These detractors miss the point, which is that a no-fly zone is only part of the solution. Its purpose is not to resolve the conflict but to prevent escalation, protect innocents and provide leverage to negotiations. In essence, a no-fly zone takes away a single tool of violence — the use of aviation — possessed by the oppressor.
Absent the no-fly zones in Bosnia, the Serbs and Croats would have wrought even more destruction than they did. Absent the no-fly zones in Iraq, one can imagine what Saddam Hussein’s air force would have done to the minority Kurds and Shiites. The situation in Syria is no different. Bashar al-Assad turned his military on his own citizens, and the tactical advantages his air force possesses are decisive. The goal of the United States and its allies would be to lessen the continued descent into a bloodbath that, over the past two-plus years, has claimed more than 70,000 lives, displaced 3.6 million people inside Syria and forced about 1.3 million to seek refuge outside of Syria.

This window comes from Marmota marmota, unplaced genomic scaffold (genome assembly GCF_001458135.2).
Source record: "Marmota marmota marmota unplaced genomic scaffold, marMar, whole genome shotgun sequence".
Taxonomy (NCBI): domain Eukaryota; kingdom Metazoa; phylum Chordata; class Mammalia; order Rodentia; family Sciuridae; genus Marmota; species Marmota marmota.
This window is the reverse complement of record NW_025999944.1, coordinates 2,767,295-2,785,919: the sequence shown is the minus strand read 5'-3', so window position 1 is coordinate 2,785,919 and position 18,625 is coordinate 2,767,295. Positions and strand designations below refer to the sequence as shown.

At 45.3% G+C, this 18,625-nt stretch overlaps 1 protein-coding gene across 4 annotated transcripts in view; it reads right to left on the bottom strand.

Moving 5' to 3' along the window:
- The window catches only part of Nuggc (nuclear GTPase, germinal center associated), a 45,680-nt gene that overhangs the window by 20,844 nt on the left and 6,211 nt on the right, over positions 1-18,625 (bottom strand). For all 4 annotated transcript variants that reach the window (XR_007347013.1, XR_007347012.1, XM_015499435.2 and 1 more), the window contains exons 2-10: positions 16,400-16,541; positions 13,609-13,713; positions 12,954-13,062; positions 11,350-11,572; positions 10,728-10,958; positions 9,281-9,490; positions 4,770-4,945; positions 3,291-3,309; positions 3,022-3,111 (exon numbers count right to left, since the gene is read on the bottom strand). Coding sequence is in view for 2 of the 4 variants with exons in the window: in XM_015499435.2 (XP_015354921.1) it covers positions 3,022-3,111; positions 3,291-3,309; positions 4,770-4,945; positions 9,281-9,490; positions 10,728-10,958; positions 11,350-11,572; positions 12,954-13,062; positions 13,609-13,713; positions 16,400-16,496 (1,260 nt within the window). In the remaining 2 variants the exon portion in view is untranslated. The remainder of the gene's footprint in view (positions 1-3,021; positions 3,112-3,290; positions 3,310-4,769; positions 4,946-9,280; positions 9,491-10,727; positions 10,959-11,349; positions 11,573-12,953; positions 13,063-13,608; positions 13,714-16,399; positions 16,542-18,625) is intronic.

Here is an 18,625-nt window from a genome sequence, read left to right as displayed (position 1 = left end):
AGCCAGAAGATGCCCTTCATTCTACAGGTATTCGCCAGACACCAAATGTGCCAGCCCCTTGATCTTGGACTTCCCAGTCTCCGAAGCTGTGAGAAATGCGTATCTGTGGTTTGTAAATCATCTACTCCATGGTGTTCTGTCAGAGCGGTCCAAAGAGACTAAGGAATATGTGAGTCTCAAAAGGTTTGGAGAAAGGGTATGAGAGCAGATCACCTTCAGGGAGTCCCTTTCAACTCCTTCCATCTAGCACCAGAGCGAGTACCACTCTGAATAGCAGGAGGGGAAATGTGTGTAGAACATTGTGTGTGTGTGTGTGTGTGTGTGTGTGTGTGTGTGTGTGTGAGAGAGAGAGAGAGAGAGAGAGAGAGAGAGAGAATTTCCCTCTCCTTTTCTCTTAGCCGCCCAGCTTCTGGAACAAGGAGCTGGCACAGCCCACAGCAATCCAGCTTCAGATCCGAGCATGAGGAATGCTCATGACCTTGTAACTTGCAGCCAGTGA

Americans are understandably chastened by the experiences in Iraq and Afghanistan. We witness the chaos of Libya after the use of air power without a subsequent commitment of ground forces, and we are even more reluctant to engage. Many advocate a pragmatic, “lead from behind” style, arguing that we must now reason with cold-blooded calculus. Such a view misunderstands our options and our ability to influence the situation in Syria.
The logic of the 1990s was that aggressive enforcement of no-fly zones would aid civilians victimized by these conflicts, prevent escalation and, with the threat of air strikes, end the conflicts more quickly. Those are limited objectives, but they are not insignificant.
Admittedly, air power is no panacea. We witnessed its limits during the Kosovo air campaign of 1999. Slobodan Milosevic called NATO’s bluff and didn’t back down after the first days of airstrikes. It is important to acknowledge the distinction between the power to deny or destroy and the power to seize or hold forcibly.